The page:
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Season for Great War elegiacs

by
20 June 2014

by Roderick Dunnett

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THE Britten Sinfonia, based in Cambridge, is now more than a chamber ensemble serving the east of England, writes Roderic Dunnett. It is a force in national music, which commissions and engages in new music and much more.

But it also excels in traditional repertoire, and at that repertoire's edges, as its latest outing in Cambridge University's West Road Concert Hall, repeated in the Milton Court Hall at the Barbican, demonstrated. Its compilation "Fields of Sorrow" was conducted by the Swiss Baldur Brönnimann, one of the live wires among younger UK-based conductors, who won his spurs at the Royal Northern College of Music, and before that in Basel.

What was intriguing about this concert was the juxtaposition of music preceding the Great War -a beautifully textured reading of Vaughan Williams's 1910 Fantasia on a Theme of Thomas Tallis, famously based on Tallis's psalter tune for "Why Fum'th in Fight The Gentiles spite, In fury raging stout", a metrical version of Psalm 2 - with RVW's post-war evocation Flos Campi, a 1925 setting for viola, voices, and orchestra; with works by Holst; and with an 80th-birthday tribute to Sir Harrison Birtwistle (who briefly studied with Vaughan Williams). This was designed to show how, at times, avant-garde or no, Birtwistle is directly linked, both in and out of opera, with the English pastoral tradition.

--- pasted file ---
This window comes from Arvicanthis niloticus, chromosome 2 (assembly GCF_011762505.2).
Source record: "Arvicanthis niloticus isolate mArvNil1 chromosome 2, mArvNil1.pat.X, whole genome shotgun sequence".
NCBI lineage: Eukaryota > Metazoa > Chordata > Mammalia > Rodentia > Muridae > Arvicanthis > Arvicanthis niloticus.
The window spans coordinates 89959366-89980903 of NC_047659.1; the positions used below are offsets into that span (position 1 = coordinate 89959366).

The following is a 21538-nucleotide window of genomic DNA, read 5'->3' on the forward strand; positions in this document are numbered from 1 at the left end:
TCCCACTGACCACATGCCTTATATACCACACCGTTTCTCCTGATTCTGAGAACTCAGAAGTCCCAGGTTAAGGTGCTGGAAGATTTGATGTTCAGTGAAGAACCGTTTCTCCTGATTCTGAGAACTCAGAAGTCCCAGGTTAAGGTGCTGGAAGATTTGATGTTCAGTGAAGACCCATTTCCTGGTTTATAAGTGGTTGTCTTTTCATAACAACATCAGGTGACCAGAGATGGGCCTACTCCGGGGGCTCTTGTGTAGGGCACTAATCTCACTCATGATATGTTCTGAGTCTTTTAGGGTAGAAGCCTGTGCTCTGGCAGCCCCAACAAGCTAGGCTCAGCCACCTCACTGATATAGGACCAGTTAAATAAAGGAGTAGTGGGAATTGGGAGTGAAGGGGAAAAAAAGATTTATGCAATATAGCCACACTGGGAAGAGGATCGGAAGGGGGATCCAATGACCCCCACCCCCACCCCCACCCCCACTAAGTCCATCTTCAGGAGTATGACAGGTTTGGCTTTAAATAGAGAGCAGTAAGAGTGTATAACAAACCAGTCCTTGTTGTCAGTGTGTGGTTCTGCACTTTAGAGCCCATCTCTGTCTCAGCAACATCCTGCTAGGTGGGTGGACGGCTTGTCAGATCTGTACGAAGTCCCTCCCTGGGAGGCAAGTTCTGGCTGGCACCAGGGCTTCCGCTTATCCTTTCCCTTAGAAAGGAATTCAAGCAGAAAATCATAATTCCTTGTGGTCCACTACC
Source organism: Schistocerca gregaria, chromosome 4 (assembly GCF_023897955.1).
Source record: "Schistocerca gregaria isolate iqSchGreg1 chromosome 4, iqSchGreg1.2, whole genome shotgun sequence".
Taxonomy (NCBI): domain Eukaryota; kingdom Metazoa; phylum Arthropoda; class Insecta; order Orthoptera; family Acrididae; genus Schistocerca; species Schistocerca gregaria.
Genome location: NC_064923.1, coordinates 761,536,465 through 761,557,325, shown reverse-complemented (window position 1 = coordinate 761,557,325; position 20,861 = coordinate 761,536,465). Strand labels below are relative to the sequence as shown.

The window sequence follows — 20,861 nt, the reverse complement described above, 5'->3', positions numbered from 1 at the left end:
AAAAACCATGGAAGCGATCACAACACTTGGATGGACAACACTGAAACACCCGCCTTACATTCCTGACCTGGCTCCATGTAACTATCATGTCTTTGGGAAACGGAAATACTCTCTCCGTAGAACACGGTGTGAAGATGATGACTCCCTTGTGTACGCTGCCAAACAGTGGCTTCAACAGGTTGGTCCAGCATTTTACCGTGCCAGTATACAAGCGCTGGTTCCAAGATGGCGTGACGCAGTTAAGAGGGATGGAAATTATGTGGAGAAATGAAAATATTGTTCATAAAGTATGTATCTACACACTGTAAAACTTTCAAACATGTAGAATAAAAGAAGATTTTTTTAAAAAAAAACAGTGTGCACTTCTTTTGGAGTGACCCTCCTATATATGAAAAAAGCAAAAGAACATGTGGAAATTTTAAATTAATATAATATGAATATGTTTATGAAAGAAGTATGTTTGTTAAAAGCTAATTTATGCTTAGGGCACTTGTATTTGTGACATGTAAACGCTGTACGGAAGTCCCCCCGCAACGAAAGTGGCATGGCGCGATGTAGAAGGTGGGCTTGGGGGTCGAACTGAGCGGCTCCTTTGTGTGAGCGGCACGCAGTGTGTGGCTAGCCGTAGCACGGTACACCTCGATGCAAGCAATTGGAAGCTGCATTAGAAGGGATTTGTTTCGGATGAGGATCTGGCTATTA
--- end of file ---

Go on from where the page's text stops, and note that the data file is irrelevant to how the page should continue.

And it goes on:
The Britten Sinfonia went on to participate in a revival of Birt-wistle's "shepherd" opera Yan Tan Tethera in the Barbican Hall itself.

The Birtwistle works were, in fact, the concert's highlight: notably his 24-minute voiceless choral piece Melencolia I, evoking "mysteriously balanced stillness between opposites", and treating a melody by means of pitch-class sets (the very epitome of post-war Modernist techniques). Yet it is based, appreciatively, on a Dürer engraving, and was given a vivid performance by the substantial Britten Sinfonia Voices, trained by Eamonn Dougan. The instrumental solo parts (harp, clarinet) emerged particularly expressively to reinforce the narrative, and underlined, despite the work's overall spareness, the distinct Romantic tinge and colourings that can often be felt in Birtwistle's instrumental work.

Holst's Eight Canons (1932) likewise drew on fascinating, rewarding sources: Alcuin, Peter Abelard (a succinct casting of David's lament for Jonathan: "For with but half a soul what can Life do?"), and the seventh- or eighth-century collection of (later French-owned) Latin poems known as Codex Salmasianus.

The last, a bleak passage from Ausonius ("In the dim light grow old Flowers that were once bewailed names of kings" - the translations are by Helen Waddell), was set both by Holst and, four decades later, quite independently, by Birtwistle, pianos, vibraphone, and muted horn adding skilfully to the sombre feel of the lakeland and woodland text.

 

MEANWHILE, in Oxfordshire, the English Music Festival, that champion of neglected masterpieces and bastion of excellence, too, was get-ting under way at Dorchester Abbey. Not surprisingly, the 2014 festival, although a month ahead of the centenary of events in Sarajevo, was focused on the outbreak of the First World War.